Letters to the Editor

Indianola dock closure not a sound decision

The recent editorial commending the Indianola Port Commission’s courageous decision to close the dock is a fascinating study in narrative construction (“Indianola Port Commission made the right decision,” page A4, July 5 Herald).

The editorial parrots a disingenuous criticism of everyone who has objected to the actions of the commissioners for not showing up before. Very few people at all came to past meetings because folks trusted the commissioners, but also because they lacked a process for public participation. The editorial says nothing of how some public speakers were sharply cut off at precisely three minutes into their comments at the July 23 meeting, while others were arbitrarily allowed speak at length. This is hardly a community process at work.

The editorial applauds the dock closure based upon a hypothetical failure, despite any evidence the structure is in real jeopardy, just because the commissioners decided it was impossible to restrict large gatherings versus light duty use the dock gets 99 percent of the time. Community members proposed many creative solutions including: a limited number of hand-flags; turnstile counter; lockable gate for holidays. The editorial maintains another misleading rumor that Indianola’s property owners carry the liability of a dock failure. In truth, the Port carries a $10 million insurance policy, and the insurance company itself merely urged common sense caution in using the dock.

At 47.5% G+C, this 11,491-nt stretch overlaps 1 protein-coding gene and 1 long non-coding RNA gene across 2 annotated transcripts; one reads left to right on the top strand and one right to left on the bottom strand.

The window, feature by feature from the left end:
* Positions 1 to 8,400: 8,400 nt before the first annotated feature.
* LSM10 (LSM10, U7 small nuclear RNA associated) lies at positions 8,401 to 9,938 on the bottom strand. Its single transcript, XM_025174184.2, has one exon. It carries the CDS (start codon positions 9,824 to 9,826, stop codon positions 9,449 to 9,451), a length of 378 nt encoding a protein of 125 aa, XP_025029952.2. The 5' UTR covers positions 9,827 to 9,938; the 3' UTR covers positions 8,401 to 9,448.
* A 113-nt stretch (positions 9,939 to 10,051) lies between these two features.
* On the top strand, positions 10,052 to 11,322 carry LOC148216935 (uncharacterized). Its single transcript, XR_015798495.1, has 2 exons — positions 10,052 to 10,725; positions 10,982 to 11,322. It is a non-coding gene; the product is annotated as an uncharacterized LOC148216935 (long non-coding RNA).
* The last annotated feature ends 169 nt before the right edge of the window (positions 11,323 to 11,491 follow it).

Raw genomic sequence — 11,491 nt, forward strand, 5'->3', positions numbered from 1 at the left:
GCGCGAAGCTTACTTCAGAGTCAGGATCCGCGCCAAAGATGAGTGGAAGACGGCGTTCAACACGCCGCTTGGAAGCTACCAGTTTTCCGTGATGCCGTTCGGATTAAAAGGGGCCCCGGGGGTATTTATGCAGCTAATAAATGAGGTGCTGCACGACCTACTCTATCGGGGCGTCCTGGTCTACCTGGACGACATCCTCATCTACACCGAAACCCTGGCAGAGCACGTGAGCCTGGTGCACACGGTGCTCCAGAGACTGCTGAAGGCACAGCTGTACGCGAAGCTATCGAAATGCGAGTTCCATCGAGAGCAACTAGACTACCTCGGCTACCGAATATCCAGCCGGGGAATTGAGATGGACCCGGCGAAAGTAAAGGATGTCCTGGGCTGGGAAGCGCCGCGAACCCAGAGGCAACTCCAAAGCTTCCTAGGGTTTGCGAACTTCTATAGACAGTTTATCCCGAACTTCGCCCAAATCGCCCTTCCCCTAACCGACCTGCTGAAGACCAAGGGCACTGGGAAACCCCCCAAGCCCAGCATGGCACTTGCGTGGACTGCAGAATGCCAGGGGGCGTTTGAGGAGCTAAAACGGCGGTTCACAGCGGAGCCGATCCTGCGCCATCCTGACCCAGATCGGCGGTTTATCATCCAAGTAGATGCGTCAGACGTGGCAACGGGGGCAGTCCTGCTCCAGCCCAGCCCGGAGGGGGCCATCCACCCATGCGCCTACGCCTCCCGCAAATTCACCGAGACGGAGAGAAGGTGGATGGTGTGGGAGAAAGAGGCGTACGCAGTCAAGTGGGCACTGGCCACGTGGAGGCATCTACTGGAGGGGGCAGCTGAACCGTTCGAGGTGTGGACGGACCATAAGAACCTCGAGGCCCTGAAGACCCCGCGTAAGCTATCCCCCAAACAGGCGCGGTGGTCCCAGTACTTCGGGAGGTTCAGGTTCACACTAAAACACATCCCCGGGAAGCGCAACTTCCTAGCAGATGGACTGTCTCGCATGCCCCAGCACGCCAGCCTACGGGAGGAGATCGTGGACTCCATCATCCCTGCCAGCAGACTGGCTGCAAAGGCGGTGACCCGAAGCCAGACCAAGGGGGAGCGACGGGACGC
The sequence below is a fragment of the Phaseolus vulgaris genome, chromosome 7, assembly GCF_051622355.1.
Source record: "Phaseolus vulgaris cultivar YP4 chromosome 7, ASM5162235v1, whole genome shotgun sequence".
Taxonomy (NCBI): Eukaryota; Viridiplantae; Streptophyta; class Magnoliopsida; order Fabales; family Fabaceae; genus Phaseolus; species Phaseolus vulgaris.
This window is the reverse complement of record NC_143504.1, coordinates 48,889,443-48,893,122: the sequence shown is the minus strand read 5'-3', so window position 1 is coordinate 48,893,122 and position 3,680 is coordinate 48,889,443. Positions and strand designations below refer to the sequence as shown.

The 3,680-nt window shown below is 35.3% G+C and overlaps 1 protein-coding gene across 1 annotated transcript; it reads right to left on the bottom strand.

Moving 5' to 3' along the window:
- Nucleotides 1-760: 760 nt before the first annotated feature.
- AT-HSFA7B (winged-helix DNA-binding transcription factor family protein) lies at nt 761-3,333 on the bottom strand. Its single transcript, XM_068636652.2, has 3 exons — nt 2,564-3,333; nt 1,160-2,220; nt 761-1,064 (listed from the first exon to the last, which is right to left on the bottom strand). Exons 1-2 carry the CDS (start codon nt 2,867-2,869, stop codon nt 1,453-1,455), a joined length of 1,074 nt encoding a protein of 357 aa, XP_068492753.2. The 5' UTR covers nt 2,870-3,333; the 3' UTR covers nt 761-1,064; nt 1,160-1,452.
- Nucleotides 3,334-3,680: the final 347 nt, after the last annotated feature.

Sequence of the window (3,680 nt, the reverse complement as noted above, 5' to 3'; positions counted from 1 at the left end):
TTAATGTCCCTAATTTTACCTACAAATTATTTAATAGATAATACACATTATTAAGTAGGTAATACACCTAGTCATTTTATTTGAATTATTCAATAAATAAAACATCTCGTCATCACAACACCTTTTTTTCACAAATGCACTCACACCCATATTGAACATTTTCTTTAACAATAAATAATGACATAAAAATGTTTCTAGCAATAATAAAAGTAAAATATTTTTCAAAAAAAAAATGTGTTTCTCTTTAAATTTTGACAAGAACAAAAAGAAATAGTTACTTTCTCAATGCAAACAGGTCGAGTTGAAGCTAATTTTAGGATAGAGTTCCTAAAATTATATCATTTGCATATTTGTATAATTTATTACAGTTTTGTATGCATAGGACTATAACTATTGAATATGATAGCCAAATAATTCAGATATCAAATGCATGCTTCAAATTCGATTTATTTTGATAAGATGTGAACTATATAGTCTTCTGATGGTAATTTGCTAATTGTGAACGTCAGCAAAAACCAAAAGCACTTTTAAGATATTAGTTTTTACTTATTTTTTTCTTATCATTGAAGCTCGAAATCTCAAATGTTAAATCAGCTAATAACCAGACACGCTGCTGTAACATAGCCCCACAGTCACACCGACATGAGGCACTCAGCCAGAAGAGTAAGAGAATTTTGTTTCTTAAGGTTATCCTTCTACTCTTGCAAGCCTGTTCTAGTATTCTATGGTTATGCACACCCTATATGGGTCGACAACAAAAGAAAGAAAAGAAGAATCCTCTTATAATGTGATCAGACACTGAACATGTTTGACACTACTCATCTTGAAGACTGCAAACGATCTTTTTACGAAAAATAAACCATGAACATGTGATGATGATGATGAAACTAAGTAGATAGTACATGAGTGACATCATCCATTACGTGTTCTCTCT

What it neglects to mention is the serious violation of the public trust given that two consecutive resolutions closing the dock were pre-drafted before the commissioners had met, and before their own engineer’s report was presented. This points to a different narrative altogether, one that has to do with the public’s perception that there is a preconceived outcome in forcing the dock’s closure. As Commissioner Jeff Henderson told me himself, big grants require big solutions to a big problem. Condemning the dock by fiat could certainly facilitate such an outcome.

Still, the commissioners have a golden opportunity to regain the public trust by passing a new resolution declaring the dock structurally sound based on their engineer’s findings and reopening it to normal everyday use following their engineer’s recommendations for simple cross-bracing while engaging the community in developing a long-term vision.

Matthew Smith
Write-in candidate for Indianola Port Commission, District 2



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